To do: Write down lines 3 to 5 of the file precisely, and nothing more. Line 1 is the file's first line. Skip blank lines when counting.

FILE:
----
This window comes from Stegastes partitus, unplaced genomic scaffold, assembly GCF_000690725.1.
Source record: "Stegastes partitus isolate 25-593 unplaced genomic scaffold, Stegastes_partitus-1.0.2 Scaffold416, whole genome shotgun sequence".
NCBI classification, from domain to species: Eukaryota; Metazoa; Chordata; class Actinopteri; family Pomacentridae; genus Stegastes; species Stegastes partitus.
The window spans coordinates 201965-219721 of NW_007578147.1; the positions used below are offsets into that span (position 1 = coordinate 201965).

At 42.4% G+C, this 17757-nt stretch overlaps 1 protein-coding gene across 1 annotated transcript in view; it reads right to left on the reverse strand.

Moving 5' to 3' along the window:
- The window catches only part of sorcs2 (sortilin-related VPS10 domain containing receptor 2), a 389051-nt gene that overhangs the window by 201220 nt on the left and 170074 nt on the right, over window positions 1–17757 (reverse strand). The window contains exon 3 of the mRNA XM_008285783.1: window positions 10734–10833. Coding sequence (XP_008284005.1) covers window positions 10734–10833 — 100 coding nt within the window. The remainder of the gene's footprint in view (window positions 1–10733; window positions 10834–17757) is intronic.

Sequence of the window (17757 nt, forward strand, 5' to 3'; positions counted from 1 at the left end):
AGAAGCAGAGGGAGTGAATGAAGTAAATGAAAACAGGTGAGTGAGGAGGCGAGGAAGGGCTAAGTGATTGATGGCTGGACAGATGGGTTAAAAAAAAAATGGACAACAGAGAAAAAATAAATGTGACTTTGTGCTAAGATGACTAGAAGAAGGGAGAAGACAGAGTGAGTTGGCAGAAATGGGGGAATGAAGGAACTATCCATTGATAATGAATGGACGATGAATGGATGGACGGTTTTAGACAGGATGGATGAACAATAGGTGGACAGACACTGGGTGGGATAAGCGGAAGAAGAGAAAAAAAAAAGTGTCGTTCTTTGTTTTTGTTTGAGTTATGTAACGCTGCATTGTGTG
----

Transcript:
NCBI classification, from domain to species: Eukaryota; Metazoa; Chordata; class Actinopteri; family Pomacentridae; genus Stegastes; species Stegastes partitus.
The window spans coordinates 201965-219721 of NW_007578147.1; the positions used below are offsets into that span (position 1 = coordinate 201965).

At 42.4% G+C, this 17757-nt stretch overlaps 1 protein-coding gene across 1 annotated transcript in view; it reads right to left on the reverse strand.